2002 Audi TT 225 Coupe ALMS Edition with 18,000 Miles

2002 Audi TT 225 Coupe ALMS Edition with 18,000 Miles

I watched this past weekend’s Le Mans with diminished interest compared to the past few years. The loss of the great champion Audi narrowed the likelihood of overall victory to a two-horse race. And within that duo was one horse who, if it didn’t have bad luck, would have no luck at all. To be honest, I was rooting for Toyota to finally come good on their promise of the (gasp) last 30 years of racing at Le Mans.

Of course, the curse of Toyota struck once again and with a vengeance, leaving Porsche to smirk in their pits until an equal fate befell them. It would have been Audi’s year, almost for certain, had some engineers not decided to push the limits of diesel technology.

It brought me back to the golden era of Audi’s dominance; the early R8 period, when the cars seemed unstoppable in endurance racing. So successful was the company in making the leap to Le Mans that they generated a special model just to celebrate; two alternate color options for the 2002 Audi TT 225 Coupe. All were laoded manual quattro coupes only in 225 horsepower form; the only choice you had was whether you wanted Misano Red Pearl Effect with Silver Gray Nappa leather interior or Avus Silver Pearl Effect with Brilliant Red leather. As like the rest of the S-Line models of this period, the TT also got a special set of “Celebration” alloy wheels inspired by the RS4 design. Lastly, you got a commemorative sticker and a membership to the Automobile Club de L’Oeust for a year.

While no performance gains were to be had, these smart looking 8Ns are still among the more favored examples of the first generation TT – and this one might be the best out there.

CLICK FOR DETAILS: 2002 Audi TT 225 Coupe ALMS Edition on eBay

2004 Audi TT 225 quattro Roadster

2004 Audi TT 225 quattro Roadster

Like the Audi Cabriolet which preceded its introduction, the TT Roadster lives in a strange no man’s land; traditional Audi folks usually aren’t very interested in them, and those from outside of Camp VierRinge (who generally hate Audis to start with) really dislike the TT. Most decry its lack of sport car attributes and claim it’s just a poseur for hairdressers and trophy wives.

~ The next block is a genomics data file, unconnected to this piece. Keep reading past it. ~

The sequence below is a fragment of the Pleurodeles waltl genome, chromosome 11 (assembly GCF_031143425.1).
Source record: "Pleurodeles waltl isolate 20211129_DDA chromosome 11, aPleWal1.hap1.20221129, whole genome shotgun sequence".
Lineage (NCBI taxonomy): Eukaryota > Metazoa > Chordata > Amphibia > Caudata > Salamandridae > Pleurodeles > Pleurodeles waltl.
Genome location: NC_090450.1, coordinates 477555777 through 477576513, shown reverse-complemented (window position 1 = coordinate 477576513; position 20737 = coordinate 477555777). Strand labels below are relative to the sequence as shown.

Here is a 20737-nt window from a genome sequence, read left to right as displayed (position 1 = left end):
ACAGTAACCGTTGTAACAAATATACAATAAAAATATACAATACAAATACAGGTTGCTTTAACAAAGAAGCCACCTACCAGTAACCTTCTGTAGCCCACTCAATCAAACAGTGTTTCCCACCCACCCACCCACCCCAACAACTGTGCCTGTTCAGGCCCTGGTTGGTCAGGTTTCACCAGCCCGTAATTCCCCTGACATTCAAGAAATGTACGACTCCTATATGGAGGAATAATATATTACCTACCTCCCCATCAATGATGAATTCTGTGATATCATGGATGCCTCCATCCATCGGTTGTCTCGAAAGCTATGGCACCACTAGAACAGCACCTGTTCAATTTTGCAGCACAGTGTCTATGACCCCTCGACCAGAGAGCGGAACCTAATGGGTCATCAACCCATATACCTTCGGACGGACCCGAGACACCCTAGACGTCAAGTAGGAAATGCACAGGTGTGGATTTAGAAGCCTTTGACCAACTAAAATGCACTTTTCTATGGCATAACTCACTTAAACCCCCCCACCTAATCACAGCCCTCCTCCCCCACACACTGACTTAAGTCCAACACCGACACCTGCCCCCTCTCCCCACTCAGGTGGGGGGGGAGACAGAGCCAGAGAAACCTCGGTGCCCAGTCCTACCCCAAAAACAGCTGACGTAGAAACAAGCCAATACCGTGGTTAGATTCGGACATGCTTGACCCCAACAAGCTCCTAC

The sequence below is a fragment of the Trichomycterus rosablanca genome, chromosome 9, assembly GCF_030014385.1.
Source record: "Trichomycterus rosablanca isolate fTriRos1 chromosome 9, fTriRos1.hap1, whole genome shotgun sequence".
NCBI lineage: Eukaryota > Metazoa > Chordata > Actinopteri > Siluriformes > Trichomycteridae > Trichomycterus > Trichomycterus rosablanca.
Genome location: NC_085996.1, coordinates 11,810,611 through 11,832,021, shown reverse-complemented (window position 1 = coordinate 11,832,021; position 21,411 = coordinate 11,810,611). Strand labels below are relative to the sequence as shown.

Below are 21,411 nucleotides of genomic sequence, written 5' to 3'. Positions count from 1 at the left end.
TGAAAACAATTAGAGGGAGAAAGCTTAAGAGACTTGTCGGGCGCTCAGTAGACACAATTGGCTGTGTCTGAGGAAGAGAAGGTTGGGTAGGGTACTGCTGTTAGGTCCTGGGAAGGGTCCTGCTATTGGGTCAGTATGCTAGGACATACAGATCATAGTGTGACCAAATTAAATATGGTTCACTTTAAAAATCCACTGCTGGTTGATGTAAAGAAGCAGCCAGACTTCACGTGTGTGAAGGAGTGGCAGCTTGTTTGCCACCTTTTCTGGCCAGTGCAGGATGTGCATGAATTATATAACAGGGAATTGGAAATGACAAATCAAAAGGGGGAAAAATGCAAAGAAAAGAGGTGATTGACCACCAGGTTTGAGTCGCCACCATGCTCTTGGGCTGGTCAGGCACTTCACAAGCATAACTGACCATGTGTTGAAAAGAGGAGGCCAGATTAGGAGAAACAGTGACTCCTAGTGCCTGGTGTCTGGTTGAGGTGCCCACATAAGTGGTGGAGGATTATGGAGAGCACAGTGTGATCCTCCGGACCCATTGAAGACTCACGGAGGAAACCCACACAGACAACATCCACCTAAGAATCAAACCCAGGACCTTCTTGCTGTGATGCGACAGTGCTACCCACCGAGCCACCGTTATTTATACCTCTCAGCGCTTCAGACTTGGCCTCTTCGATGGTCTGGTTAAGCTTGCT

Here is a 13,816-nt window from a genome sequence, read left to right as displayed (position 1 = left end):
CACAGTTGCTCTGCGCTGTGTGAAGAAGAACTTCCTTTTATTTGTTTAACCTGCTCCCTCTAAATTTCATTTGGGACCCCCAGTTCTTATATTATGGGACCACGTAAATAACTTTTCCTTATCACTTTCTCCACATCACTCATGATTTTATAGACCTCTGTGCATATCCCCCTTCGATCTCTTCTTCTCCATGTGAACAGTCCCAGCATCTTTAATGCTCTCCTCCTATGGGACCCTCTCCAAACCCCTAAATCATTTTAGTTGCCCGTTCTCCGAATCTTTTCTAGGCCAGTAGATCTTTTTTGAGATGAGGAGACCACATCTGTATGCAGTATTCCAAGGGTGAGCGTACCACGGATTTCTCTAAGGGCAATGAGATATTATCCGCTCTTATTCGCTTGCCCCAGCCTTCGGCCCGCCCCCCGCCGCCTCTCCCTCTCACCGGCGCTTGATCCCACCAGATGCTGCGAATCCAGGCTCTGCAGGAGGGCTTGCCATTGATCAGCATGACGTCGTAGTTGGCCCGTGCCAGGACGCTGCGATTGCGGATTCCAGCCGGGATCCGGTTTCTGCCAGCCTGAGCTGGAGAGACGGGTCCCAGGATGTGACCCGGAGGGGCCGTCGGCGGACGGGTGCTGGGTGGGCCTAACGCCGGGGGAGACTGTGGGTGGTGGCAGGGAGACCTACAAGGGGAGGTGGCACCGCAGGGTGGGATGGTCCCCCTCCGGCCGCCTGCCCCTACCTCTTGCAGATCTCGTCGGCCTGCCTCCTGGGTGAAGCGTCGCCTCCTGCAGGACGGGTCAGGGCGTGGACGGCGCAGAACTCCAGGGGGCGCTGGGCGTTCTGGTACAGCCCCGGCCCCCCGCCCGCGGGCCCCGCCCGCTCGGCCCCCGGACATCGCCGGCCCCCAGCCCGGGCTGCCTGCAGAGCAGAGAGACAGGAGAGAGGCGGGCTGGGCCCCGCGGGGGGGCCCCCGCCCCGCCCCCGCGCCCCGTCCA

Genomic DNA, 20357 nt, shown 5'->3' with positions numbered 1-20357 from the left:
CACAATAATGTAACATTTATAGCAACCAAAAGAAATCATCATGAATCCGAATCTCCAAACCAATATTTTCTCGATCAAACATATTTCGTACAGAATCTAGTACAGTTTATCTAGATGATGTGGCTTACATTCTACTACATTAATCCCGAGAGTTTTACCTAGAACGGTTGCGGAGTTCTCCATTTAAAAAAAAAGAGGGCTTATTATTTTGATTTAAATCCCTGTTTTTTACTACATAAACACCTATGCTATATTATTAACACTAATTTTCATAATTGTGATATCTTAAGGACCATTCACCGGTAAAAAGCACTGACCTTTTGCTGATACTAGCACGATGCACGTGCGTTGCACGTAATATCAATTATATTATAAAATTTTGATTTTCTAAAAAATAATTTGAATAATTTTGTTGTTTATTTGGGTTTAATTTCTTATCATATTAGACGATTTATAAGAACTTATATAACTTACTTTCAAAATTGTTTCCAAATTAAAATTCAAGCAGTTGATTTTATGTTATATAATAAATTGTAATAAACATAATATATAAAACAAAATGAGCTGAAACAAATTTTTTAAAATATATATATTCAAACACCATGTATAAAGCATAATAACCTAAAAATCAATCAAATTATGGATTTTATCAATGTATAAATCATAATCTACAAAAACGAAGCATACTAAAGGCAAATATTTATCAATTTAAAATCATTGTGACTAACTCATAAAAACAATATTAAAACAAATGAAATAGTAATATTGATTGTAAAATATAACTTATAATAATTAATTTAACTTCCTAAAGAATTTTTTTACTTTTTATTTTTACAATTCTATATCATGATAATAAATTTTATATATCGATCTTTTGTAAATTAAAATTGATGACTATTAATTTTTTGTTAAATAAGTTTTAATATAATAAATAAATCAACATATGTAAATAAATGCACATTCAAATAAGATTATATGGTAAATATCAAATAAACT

That’s a shame, really. The 8N chassis might not make for an M3 killer, but it was a serious step up from the Cabriolet if you enjoy canyon carving. First off, it came with more power – in any configuration. While the B4 had droned on with the reliable but not powerful or exciting 2.8 liter V6, the 8N got turbo power from one of two 1.8T motors initially. Later in the run, as with the R32 they added the 3.2 liter VR6, and yes – you could get that in convertible. Unfortunately in the first gen TTs, the big horsepower came at a cost – it was a bit nose heavy and only available with the admittedly trick but also complicated dual-clutch DSG box here. So, if you’re really in need of the 6-cylinder powerplant, your better bet is to look towards the second generation TT; better driving dynamics were mated with the option for a 6-speed manual there.

But all is not lost on the first gen, because the 225 quattro is the real gem of the lineup. And, it’s quite affordable, all things considered. Towards the end of the run, they were heavily optioned up and even available in some wild colors:

CLICK FOR DETAILS: 2004 Audi TT 225 quattro Roadster on eBay

2005 Audi A4 1.8T quattro Ultrasport

2005 Audi A4 1.8T quattro Ultrasport

A couple of years ago I toyed with the idea of buying a B6 A4 for use as a daily driver. That’s pretty remarkable since I’m not a huge Audi fan (though I do love the D2 S8). I admire these cars for their restrained, modernist styling, which has stood the test of time pretty well. The problem was, I only wanted one particular trim level, the Ultrasport, and I couldn’t find one in my price range that I was happy with. The Ultrasport (“USP”) package was available as an $2,950 option on A4s produced between 2004 and 2005. It added Audi’s 1BE sport suspension, 18″ “Celebration” RS4-style rims and a bodykit that included revised front and rear lower valences, door blades aluminum trim, a special perforated leather steering wheel and a subtle decklid spoiler. The USP package made the plain A4 look a bit more like an S4, and for me that was the major attraction. But ultimately, I decided to go in a different direction. I bought my E34 BMW instead, and in nearly 30k miles of driving I have had nothing go wrong with it. I’m not sure I could say the same, had I bought the A4. Still, these cars continue to grab my attention. I think a well-chosen example could make a stylish commuter for those prepared to put up with the servicing costs associated with Audis of this era.

CLICK FOR DETAILS: 2005 Audi A4 1.8T Ultrasport on LA Craigslist

2002 Volkswagen Beetle Turbo S

2002 Volkswagen Beetle Turbo S